By default, American DTV action titles are not meant to compete with blockbuster material. They're generally cheap, occasionally creative alternatives to bigger movies. In the case of DTV movies starring former Hollywood action heroes, it's less of a gamble: these films generally don't bother trying to do anything new or innovative as much as they attempt to perpetuate the star's former image as he gets older and wrinklier. In the case of Wesley Snipes, this part of his career arguably came way before its time and can likely be attributed to his getting caught by the shovel that collectively heaped men like Seagal, Lundgren, and Van Damme out of mainstream status. Snipes, however, has done a relatively decent job of fighting the odds and, along with director Po-Chih Leong, proved here that he still has what it takes to be in big-name pictures.
The story: Homeland Security agent Sonni Griffith (Snipes) must go behind the backs of his employers in Romania to keep the world safe from nuclear threat by protecting a woman (Silvia Colloca, Van Helsing) withholding information from a dangerous arms dealer looking to sell deadly new weapons abroad (Tim Dutton, Tom & Viv).
Director Po-Chih Leong's previous film excursion was the unaccountably weird Steven Seagal vehicle Out of Reach, but survivors of that needn't worry about the production values of this one: Leong delivers a very sleek, professional-looking thriller that avoids the visual bleakness of most DTV fare shot in Eastern Europe. It's all very nice to look at, and most things of a performance nature attempted by the film work out passably. However, the unraveling of the plotline is another matter: even though it's pretty much a retread of Snipes' own The Art of War and avoids the convolutedness of other low-budget yarns, I felt the story playing past me and at no point did it really grab me. There's a cool little twist at the end concerning the allegiance of a character played by William Hope (Aliens), but up until then, the tale fails to effectively involve a viewer.
The action content is mostly about shootouts and car chases, both of which are done decently but at the expense of Snipes' hand-to-hand work. Wesley has two very quick brawls, three gunfights, and a single chase scene, and the latter two obviously take precedence over the karate as action centerpieces. A gunfight during a hideout invasion is pretty good and the crash-abundant car chase is damn near theater-level, but overall, the movie's more about suspense and intrigue than it is about the physical talents of its leading man. Tim Dutton's first scene features him brutally impaling a mobster who's trying to intimidate him, but he fails to stay as cool or physical throughout the rest of the picture.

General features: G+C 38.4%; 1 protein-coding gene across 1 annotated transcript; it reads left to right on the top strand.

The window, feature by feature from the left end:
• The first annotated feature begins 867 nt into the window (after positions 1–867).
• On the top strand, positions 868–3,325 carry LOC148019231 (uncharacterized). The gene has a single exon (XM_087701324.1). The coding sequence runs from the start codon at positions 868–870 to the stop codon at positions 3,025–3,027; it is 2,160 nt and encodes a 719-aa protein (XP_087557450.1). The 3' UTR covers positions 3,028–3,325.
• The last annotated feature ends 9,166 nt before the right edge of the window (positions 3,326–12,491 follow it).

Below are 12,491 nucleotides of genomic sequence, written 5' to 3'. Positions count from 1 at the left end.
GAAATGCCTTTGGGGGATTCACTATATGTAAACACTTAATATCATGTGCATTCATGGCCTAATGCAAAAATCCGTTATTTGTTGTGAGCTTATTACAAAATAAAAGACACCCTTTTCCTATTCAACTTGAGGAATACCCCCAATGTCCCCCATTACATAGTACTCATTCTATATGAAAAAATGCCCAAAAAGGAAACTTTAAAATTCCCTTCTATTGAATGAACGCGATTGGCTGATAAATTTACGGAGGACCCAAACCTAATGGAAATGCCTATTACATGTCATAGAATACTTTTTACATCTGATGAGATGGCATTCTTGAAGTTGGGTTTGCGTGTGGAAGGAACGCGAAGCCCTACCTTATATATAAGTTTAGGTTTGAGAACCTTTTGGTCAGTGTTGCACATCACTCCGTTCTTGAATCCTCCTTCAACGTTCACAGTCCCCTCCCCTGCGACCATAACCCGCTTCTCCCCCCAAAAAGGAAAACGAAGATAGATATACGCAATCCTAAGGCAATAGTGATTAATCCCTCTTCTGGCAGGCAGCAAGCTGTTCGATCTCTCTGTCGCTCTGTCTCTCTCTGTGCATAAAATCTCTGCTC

Some authentic Romanian is spoken throughout the film - which is always cooler than listening to bad accents - and the incorporation of the 2006 World Cup as a background setting works surprisingly well, giving the film a bit of extra appeal. In the end, though, it fails to stand out among the masses of other DTV features and certainly isn't a superior Snipes movie. With a bit more action, this one could've raised my eyebrow and earned the four-star rating that a low-budget film with sound production values like these deserves, but in light of its absence, the movie ends up feeling a bit toothless. Devotees of Wesley's action-based outings ought to check it out for the sake of completeness while everybody else should find something better.